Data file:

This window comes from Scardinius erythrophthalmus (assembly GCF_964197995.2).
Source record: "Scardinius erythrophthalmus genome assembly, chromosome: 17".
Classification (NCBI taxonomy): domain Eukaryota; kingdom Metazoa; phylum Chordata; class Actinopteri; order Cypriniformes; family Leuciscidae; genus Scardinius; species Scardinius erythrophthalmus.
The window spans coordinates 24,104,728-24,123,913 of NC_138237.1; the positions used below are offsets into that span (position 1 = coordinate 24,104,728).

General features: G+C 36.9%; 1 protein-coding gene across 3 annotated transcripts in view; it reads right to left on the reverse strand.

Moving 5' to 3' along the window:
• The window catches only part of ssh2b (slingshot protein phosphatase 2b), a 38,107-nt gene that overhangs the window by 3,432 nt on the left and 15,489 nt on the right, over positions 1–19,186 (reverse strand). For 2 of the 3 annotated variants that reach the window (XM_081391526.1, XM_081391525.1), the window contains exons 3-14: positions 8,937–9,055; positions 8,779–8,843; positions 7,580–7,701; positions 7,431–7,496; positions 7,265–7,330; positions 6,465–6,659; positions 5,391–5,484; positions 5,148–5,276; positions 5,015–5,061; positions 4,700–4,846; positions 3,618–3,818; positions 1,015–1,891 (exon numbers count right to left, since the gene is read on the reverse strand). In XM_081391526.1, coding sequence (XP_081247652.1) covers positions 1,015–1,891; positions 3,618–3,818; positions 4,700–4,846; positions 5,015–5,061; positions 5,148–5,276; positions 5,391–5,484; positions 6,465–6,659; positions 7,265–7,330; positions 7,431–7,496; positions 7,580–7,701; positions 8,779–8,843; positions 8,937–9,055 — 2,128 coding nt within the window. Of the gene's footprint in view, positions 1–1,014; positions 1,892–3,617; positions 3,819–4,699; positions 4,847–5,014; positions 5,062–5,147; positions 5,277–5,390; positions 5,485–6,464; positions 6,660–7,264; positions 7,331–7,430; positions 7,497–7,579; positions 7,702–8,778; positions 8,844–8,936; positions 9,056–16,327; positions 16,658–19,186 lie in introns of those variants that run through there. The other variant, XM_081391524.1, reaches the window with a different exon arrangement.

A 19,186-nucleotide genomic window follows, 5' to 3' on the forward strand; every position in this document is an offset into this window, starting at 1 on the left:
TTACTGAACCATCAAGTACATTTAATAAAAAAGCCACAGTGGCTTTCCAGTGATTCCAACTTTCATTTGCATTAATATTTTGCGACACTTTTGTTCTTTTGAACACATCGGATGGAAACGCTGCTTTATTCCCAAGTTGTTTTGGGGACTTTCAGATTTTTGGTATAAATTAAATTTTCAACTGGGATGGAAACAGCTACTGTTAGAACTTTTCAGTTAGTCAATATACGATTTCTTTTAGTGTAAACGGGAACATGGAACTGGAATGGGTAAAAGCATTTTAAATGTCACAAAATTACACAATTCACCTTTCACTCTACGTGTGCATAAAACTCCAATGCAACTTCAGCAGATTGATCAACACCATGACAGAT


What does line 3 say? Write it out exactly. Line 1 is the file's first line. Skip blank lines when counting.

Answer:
Classification (NCBI taxonomy): domain Eukaryota; kingdom Metazoa; phylum Chordata; class Actinopteri; order Cypriniformes; family Leuciscidae; genus Scardinius; species Scardinius erythrophthalmus.